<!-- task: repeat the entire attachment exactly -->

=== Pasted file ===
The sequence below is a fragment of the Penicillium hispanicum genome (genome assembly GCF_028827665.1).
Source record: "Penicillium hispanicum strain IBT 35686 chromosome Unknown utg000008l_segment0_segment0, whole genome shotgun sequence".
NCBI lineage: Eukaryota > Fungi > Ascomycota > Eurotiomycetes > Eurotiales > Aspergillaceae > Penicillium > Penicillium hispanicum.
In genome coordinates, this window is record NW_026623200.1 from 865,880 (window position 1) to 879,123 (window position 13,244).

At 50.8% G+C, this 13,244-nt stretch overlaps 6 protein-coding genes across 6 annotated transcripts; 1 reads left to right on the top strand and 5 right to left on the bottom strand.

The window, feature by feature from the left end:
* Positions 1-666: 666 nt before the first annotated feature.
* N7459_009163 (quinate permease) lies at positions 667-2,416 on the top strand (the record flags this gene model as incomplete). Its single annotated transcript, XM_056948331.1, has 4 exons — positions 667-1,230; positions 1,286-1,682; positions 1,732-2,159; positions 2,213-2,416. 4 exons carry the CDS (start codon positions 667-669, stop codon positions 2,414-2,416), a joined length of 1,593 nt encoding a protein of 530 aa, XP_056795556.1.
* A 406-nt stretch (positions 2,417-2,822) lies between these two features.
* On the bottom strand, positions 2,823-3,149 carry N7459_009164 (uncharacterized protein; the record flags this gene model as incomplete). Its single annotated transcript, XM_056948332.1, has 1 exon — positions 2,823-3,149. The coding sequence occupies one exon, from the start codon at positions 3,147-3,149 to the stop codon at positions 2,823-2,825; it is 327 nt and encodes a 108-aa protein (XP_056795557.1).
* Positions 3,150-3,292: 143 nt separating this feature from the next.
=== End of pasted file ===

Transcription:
The sequence below is a fragment of the Penicillium hispanicum genome (genome assembly GCF_028827665.1).
Source record: "Penicillium hispanicum strain IBT 35686 chromosome Unknown utg000008l_segment0_segment0, whole genome shotgun sequence".
NCBI lineage: Eukaryota > Fungi > Ascomycota > Eurotiomycetes > Eurotiales > Aspergillaceae > Penicillium > Penicillium hispanicum.
In genome coordinates, this window is record NW_026623200.1 from 865,880 (window position 1) to 879,123 (window position 13,244).

At 50.8% G+C, this 13,244-nt stretch overlaps 6 protein-coding genes across 6 annotated transcripts; 1 reads left to right on the top strand and 5 right to left on the bottom strand.

The window, feature by feature from the left end:
* Positions 1-666: 666 nt before the first annotated feature.
* N7459_009163 (quinate permease) lies at positions 667-2,416 on the top strand (the record flags this gene model as incomplete). Its single annotated transcript, XM_056948331.1, has 4 exons — positions 667-1,230; positions 1,286-1,682; positions 1,732-2,159; positions 2,213-2,416. 4 exons carry the CDS (start codon positions 667-669, stop codon positions 2,414-2,416), a joined length of 1,593 nt encoding a protein of 530 aa, XP_056795556.1.
* A 406-nt stretch (positions 2,417-2,822) lies between these two features.
* On the bottom strand, positions 2,823-3,149 carry N7459_009164 (uncharacterized protein; the record flags this gene model as incomplete). Its single annotated transcript, XM_056948332.1, has 1 exon — positions 2,823-3,149. The coding sequence occupies one exon, from the start codon at positions 3,147-3,149 to the stop codon at positions 2,823-2,825; it is 327 nt and encodes a 108-aa protein (XP_056795557.1).
* Positions 3,150-3,292: 143 nt separating this feature from the next.